Stefanie Krantz ’97 is a climate change coordinator for the Nez Perce Tribe in north central Idaho. She works with a diverse team to assess and plan for the impacts of climate change on the Nez Perce Tribe and Nimiipuu, looking for climate smart, culturally just solutions that protect Treaty Reserved Rights and Resources, endangered species, habitat, and gathering.
How did you get started in a career in your current sector / industry?
I worked an ecologist and ornithologist for 15 years studying, monitoring, and protecting endangered species and habitats, and did permitting and planning. I was studying the impacts of climate change independently for twenty years, and wanted to do more about it. When this job came up, I applied and moved to Idaho to work for the Tribe.
Briefly walk us through your career journey to this point.
I worked as a wildlife biologist/ornithologist for many years for government, academic, non-profit and private institutions. Then I worked for a private planning firm doing biological assessments and permitting. I had my son, and realized that we needed to relocate from Monterey, CA, to a place with a lower cost of living. My ex-husband and I both applied for jobs at the Nez Perce Tribe and received them.
I now work with a diverse team to assess and plan for the impacts of climate change on the Nez Perce Tribe and Nimiipuu. We are working on climate smart, culturally just solutions that protect Treaty Reserved Rights and Resources, endangered species, habitat, and gathering. Check out our website to learn more.
What do you most enjoy about your sector / industry / job?
I love working with climate data to try to understand what the future may hold, and working with diverse groups of people including tribal members, scientists, planners, farmers, federal agencies, and conservation groups to come up with solutions. The best part of my job is working directly with tribal members and learning about their unique and enduring culture, traditions, and resiliency, and day to day lives. I have made many friends who are devoting to protecting this planet for all species and humans for future generations. It is extremely rewarding to know and work with so many determined, caring, and knowledgeable people.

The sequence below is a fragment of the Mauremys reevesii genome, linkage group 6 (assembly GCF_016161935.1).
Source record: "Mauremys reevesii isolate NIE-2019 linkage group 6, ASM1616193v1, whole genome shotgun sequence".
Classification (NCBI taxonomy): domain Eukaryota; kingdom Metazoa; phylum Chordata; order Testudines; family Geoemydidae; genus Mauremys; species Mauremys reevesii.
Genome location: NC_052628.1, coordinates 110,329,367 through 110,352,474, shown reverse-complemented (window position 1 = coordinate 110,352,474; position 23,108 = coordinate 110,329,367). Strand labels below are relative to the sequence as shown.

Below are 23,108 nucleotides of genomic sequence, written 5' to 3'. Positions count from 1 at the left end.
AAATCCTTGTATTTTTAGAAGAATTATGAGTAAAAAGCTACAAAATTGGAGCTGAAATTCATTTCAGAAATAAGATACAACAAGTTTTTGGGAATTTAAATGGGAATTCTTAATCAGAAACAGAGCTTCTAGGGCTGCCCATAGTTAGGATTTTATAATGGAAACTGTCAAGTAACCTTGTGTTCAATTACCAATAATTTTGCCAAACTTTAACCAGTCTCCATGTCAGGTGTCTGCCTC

How is your current career the same, or different, than what you thought it would be when you began college?
I wanted to be an ecologist saving tropical forests. Now, I am an ecologist working on saving endangered species and cultures. I never expected to stay in the United States, thought I would become an academic, and didn’t expect to work for a Tribe. I am extremely glad I stopped with a Master’s Degree and chose to do applied work, and for all of the travels, adventures, and friendships my rather convoluted journey has brought to my life.
What words of advice do you have for McMurry students or fellow alumni interested in a career in your sector or industry?
Find a good mentor, be willing to work for low pay for a federal agency to get yourself into the system and become a full time employee, or to work for private industry. Life is short and it is important to spend time doing what you truly love, doing something that serves others whether it be people or other species, and don’t be afraid to take risks and follow your heart. No matter what path you wind up on, make sure you can look back and know that you checked a few things off your bucket list. Determination, perseverance, and friendship will see you through.